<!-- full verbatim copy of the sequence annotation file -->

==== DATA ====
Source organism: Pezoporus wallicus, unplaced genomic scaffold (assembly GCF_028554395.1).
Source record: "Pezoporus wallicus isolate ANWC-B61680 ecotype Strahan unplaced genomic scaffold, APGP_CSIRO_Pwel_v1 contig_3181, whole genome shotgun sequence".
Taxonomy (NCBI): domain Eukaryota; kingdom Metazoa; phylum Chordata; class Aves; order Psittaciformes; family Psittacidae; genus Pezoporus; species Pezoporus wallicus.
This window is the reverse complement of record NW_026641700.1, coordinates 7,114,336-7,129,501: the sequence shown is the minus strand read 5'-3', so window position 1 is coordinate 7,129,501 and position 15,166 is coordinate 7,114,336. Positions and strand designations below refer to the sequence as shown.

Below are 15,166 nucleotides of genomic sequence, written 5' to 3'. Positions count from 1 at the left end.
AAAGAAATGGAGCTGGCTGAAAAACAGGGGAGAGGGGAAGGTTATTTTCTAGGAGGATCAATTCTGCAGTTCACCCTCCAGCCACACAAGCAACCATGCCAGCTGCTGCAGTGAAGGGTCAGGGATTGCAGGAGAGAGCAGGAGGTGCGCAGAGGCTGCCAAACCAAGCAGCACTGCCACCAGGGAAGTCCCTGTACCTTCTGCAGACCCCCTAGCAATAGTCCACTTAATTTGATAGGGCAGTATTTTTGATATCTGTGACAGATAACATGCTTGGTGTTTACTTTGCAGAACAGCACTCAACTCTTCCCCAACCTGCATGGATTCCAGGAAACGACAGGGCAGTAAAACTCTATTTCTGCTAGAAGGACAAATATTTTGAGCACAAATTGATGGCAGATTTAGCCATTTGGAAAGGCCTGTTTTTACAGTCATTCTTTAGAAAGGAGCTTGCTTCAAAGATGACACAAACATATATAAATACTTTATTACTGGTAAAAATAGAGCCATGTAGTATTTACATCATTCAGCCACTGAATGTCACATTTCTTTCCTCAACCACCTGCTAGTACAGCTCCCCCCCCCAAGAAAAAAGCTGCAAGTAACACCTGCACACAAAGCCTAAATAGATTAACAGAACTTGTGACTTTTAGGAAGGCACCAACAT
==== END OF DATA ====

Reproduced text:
Source organism: Pezoporus wallicus, unplaced genomic scaffold (assembly GCF_028554395.1).
Source record: "Pezoporus wallicus isolate ANWC-B61680 ecotype Strahan unplaced genomic scaffold, APGP_CSIRO_Pwel_v1 contig_3181, whole genome shotgun sequence".
Taxonomy (NCBI): domain Eukaryota; kingdom Metazoa; phylum Chordata; class Aves; order Psittaciformes; family Psittacidae; genus Pezoporus; species Pezoporus wallicus.
This window is the reverse complement of record NW_026641700.1, coordinates 7,114,336-7,129,501: the sequence shown is the minus strand read 5'-3', so window position 1 is coordinate 7,129,501 and position 15,166 is coordinate 7,114,336. Positions and strand designations below refer to the sequence as shown.

Below are 15,166 nucleotides of genomic sequence, written 5' to 3'. Positions count from 1 at the left end.
AAAGAAATGGAGCTGGCTGAAAAACAGGGGAGAGGGGAAGGTTATTTTCTAGGAGGATCAATTCTGCAGTTCACCCTCCAGCCACACAAGCAACCATGCCAGCTGCTGCAGTGAAGGGTCAGGGATTGCAGGAGAGAGCAGGAGGTGCGCAGAGGCTGCCAAACCAAGCAGCACTGCCACCAGGGAAGTCCCTGTACCTTCTGCAGACCCCCTAGCAATAGTCCACTTAATTTGATAGGGCAGTATTTTTGATATCTGTGACAGATAACATGCTTGGTGTTTACTTTGCAGAACAGCACTCAACTCTTCCCCAACCTGCATGGATTCCAGGAAACGACAGGGCAGTAAAACTCTATTTCTGCTAGAAGGACAAATATTTTGAGCACAAATTGATGGCAGATTTAGCCATTTGGAAAGGCCTGTTTTTACAGTCATTCTTTAGAAAGGAGCTTGCTTCAAAGATGACACAAACATATATAAATACTTTATTACTGGTAAAAATAGAGCCATGTAGTATTTACATCATTCAGCCACTGAATGTCACATTTCTTTCCTCAACCACCTGCTAGTACAGCTCCCCCCCCCAAGAAAAAAGCTGCAAGTAACACCTGCACACAAAGCCTAAATAGATTAACAGAACTTGTGACTTTTAGGAAGGCACCAACAT